“I will continue growing poppy so that my family can eat well,” said U Ba Tein, a 56-year-old Pa-O farmer sitting among dried poppy flowers in his field in Hwai Kyaing village in Pinlong township, southern Shan State.
Wearing Pa-O traditional clothing from head to toe, U Ba Tein does not speak Myanmar, only his native ethnic tongue. “My life is hard, and I work very hard every day in my fields but it’s still not enough to provide enough food and income for my family,” he said through a translator, and looking far older than his 56 years.
U Ba Tein said he started growing poppy about nine years ago when he saw that other villagers were farming the illicit crop. He quickly learned that it was easier to grow than other crops in the mountains and hills where he lives – and more lucrative.
“I see police come and destroy fields sometimes. But I didn’t even know it was illegal,” he said.
Hwai Kyaing village is three hours’ drive from Taunggyi, the capital of Shan State. But U Ba Tein is oblivious to the changes occurring in Myanmar and the name “Thein Sein” means nothing to him, he says.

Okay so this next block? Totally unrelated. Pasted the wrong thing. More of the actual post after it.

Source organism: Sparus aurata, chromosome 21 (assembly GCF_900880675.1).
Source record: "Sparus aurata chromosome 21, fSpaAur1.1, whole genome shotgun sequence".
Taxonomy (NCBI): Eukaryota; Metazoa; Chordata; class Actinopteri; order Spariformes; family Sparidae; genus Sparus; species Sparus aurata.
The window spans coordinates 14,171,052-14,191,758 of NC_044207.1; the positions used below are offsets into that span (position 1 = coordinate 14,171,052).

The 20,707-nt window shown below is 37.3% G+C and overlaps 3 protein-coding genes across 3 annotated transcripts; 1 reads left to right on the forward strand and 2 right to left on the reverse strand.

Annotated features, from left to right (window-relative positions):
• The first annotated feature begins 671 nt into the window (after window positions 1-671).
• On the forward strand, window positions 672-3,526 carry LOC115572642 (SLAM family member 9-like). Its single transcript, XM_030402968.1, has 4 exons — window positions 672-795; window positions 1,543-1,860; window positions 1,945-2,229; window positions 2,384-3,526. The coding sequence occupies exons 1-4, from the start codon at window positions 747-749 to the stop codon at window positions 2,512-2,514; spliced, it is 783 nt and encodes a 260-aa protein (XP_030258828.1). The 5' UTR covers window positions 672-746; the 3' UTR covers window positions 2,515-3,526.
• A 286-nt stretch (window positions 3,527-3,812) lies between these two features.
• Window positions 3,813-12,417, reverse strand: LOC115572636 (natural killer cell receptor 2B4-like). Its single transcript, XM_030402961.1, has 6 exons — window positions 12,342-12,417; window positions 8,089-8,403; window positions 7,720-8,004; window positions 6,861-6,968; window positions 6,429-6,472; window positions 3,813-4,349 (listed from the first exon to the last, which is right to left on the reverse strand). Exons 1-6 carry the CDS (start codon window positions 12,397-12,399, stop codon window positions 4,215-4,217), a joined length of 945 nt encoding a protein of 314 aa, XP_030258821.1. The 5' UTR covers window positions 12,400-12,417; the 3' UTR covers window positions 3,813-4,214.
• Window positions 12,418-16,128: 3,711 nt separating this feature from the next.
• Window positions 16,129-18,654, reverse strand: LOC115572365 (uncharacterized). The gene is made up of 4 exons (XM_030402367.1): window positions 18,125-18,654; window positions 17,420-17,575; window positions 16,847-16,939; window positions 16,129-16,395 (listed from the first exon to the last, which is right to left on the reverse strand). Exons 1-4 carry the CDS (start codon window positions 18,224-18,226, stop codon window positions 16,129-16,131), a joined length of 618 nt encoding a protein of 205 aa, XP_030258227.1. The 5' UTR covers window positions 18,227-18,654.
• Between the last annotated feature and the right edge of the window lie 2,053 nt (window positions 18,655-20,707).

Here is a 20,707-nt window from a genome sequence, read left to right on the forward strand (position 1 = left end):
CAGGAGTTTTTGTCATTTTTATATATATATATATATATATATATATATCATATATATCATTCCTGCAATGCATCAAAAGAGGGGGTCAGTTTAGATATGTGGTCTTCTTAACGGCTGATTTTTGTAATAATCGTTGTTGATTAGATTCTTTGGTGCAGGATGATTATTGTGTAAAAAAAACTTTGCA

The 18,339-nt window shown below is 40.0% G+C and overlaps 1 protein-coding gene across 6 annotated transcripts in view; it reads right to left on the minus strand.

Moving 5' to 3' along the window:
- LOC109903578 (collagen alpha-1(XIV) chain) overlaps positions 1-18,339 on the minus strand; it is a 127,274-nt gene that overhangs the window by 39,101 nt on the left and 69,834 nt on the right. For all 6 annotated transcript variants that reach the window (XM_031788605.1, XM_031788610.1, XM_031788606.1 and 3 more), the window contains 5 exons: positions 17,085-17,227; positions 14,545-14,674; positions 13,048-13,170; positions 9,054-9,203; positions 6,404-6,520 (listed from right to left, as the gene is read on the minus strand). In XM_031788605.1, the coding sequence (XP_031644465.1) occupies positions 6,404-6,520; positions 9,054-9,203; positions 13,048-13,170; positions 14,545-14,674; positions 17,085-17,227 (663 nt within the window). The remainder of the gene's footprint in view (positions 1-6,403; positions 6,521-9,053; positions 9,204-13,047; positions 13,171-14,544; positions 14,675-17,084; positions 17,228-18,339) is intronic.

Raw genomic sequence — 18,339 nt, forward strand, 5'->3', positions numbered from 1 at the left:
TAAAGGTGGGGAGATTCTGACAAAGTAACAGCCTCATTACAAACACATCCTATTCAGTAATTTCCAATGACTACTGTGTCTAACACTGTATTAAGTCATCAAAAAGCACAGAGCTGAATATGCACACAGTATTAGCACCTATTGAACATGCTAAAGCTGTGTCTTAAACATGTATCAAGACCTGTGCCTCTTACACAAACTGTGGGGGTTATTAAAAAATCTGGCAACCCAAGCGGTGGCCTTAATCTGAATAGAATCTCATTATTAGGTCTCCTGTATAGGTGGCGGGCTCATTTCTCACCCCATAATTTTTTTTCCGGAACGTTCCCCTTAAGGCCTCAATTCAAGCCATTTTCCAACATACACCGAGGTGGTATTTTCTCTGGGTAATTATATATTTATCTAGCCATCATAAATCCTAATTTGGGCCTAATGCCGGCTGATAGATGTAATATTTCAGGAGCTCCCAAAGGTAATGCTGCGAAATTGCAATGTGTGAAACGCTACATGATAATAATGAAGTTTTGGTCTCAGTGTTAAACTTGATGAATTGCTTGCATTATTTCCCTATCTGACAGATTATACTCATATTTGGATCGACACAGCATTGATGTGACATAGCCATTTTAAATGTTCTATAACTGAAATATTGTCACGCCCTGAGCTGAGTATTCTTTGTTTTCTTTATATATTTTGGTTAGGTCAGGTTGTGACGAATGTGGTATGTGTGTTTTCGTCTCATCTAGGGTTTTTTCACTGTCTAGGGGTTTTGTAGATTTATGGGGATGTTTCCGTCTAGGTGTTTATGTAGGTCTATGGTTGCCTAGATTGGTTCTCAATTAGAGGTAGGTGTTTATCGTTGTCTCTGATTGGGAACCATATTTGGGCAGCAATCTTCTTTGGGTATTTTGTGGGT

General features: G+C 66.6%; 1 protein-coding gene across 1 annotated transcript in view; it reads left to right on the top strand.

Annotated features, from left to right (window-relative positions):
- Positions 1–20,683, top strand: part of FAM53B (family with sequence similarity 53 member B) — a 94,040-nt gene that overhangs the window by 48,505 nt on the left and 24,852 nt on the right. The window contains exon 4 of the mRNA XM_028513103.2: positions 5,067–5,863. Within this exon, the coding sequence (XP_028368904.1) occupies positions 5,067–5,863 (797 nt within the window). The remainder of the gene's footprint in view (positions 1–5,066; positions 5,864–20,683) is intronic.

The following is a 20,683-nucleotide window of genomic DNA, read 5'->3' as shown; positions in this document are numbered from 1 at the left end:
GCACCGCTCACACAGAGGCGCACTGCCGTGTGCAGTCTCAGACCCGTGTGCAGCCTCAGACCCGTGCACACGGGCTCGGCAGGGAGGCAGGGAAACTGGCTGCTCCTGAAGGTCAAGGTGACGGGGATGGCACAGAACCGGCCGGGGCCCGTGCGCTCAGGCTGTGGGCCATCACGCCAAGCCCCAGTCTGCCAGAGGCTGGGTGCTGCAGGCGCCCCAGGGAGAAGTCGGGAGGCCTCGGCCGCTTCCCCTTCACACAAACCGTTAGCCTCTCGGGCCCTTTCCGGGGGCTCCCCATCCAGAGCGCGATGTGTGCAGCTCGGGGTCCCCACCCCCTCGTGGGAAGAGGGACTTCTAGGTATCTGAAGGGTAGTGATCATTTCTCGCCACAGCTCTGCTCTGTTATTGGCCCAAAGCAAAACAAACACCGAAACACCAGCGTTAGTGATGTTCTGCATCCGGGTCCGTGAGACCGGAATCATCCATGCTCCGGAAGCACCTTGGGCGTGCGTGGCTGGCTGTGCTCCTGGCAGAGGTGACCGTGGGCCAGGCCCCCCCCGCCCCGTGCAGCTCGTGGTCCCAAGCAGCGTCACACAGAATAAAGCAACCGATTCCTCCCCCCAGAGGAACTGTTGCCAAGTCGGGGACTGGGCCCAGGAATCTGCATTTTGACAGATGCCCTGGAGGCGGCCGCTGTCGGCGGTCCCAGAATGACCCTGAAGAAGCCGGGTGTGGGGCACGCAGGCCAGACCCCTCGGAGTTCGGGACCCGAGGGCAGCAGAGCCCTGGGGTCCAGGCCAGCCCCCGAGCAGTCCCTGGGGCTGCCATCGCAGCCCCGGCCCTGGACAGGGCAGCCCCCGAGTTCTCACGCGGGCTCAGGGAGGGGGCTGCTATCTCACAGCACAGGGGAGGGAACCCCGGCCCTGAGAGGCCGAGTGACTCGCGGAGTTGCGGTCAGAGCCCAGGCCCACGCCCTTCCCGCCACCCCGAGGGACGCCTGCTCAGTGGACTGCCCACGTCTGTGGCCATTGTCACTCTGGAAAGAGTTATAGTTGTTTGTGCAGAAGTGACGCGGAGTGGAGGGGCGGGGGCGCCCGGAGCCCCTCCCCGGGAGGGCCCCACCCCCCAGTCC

On the sunny day when the interview was conducted in mid-February the dried poppies look extra parched. The trip was organised by UNODC and included three Bangkok-based Associated Press journalists, as well as Shan State police officers. The trip was organised by UNODC to show the nature of the poppy problem, as well as highlight what the organisation is doing to solve it.
The field is on the side of a steep hill, making it difficult to stand – and getting to the field required trekking through thick jungle.
For 28-year-old Shan Ma Nan Mo Han, a resident of Taw Net village, the switch from poppy to alternative crops such as corn and avocado precisely demonstrates the scale of the government’s efforts to eradicate poppy: her family’s income has halved in two years.
“At least we do not need to worry about police coming to destroy our crops anymore, and we don’t need to be afraid,” she said.
“But sometimes we don’t have enough food,” she added.
Farmers from both villages cited the same benefits of growing poppy – it’s easier to grow than other crops and the buyers come to them, there is no need to bring crops to markets in town. The poppy season runs from October to February, and a number of farmers said the income earned from a successful five-month harvest is enough to buy food for a year.
A viss (1.6 kilograms or 3.6 pounds) of opium sap sells for about K500,000, or US$600.